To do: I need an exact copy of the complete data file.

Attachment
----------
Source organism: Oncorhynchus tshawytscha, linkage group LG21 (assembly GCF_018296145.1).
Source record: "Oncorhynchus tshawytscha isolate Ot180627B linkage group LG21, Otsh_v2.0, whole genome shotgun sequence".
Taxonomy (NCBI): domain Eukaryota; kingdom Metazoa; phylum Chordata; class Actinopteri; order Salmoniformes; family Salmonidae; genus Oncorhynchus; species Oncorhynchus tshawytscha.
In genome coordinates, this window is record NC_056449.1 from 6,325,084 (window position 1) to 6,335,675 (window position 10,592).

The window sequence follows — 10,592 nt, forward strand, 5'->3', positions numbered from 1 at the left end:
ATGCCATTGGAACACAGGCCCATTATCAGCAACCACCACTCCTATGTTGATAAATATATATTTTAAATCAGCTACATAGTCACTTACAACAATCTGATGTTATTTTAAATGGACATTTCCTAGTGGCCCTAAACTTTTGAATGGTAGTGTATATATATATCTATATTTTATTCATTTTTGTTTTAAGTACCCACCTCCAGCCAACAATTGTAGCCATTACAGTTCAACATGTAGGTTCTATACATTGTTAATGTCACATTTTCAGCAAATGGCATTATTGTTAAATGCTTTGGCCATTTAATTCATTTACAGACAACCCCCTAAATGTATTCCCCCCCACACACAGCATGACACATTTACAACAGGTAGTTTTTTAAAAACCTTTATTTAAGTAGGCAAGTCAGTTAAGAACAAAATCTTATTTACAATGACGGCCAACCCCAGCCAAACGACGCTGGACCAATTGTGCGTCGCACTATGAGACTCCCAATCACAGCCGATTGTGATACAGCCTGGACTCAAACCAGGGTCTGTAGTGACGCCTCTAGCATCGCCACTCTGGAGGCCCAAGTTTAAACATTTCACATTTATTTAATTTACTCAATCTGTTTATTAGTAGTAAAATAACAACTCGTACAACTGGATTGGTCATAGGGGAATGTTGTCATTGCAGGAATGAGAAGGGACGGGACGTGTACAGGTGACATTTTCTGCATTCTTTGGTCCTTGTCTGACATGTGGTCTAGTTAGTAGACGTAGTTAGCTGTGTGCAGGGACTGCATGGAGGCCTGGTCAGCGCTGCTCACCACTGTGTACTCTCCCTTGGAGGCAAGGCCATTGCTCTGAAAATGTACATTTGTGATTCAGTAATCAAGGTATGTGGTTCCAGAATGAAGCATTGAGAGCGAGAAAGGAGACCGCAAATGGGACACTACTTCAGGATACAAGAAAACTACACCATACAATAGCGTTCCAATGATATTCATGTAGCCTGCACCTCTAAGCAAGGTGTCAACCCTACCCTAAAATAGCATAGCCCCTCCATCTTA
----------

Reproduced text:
Source organism: Oncorhynchus tshawytscha, linkage group LG21 (assembly GCF_018296145.1).
Source record: "Oncorhynchus tshawytscha isolate Ot180627B linkage group LG21, Otsh_v2.0, whole genome shotgun sequence".
Taxonomy (NCBI): domain Eukaryota; kingdom Metazoa; phylum Chordata; class Actinopteri; order Salmoniformes; family Salmonidae; genus Oncorhynchus; species Oncorhynchus tshawytscha.
In genome coordinates, this window is record NC_056449.1 from 6,325,084 (window position 1) to 6,335,675 (window position 10,592).

The window sequence follows — 10,592 nt, forward strand, 5'->3', positions numbered from 1 at the left end:
ATGCCATTGGAACACAGGCCCATTATCAGCAACCACCACTCCTATGTTGATAAATATATATTTTAAATCAGCTACATAGTCACTTACAACAATCTGATGTTATTTTAAATGGACATTTCCTAGTGGCCCTAAACTTTTGAATGGTAGTGTATATATATATCTATATTTTATTCATTTTTGTTTTAAGTACCCACCTCCAGCCAACAATTGTAGCCATTACAGTTCAACATGTAGGTTCTATACATTGTTAATGTCACATTTTCAGCAAATGGCATTATTGTTAAATGCTTTGGCCATTTAATTCATTTACAGACAACCCCCTAAATGTATTCCCCCCCACACACAGCATGACACATTTACAACAGGTAGTTTTTTAAAAACCTTTATTTAAGTAGGCAAGTCAGTTAAGAACAAAATCTTATTTACAATGACGGCCAACCCCAGCCAAACGACGCTGGACCAATTGTGCGTCGCACTATGAGACTCCCAATCACAGCCGATTGTGATACAGCCTGGACTCAAACCAGGGTCTGTAGTGACGCCTCTAGCATCGCCACTCTGGAGGCCCAAGTTTAAACATTTCACATTTATTTAATTTACTCAATCTGTTTATTAGTAGTAAAATAACAACTCGTACAACTGGATTGGTCATAGGGGAATGTTGTCATTGCAGGAATGAGAAGGGACGGGACGTGTACAGGTGACATTTTCTGCATTCTTTGGTCCTTGTCTGACATGTGGTCTAGTTAGTAGACGTAGTTAGCTGTGTGCAGGGACTGCATGGAGGCCTGGTCAGCGCTGCTCACCACTGTGTACTCTCCCTTGGAGGCAAGGCCATTGCTCTGAAAATGTACATTTGTGATTCAGTAATCAAGGTATGTGGTTCCAGAATGAAGCATTGAGAGCGAGAAAGGAGACCGCAAATGGGACACTACTTCAGGATACAAGAAAACTACACCATACAATAGCGTTCCAATGATATTCATGTAGCCTGCACCTCTAAGCAAGGTGTCAACCCTACCCTAAAATAGCATAGCCCCTCCATCTTA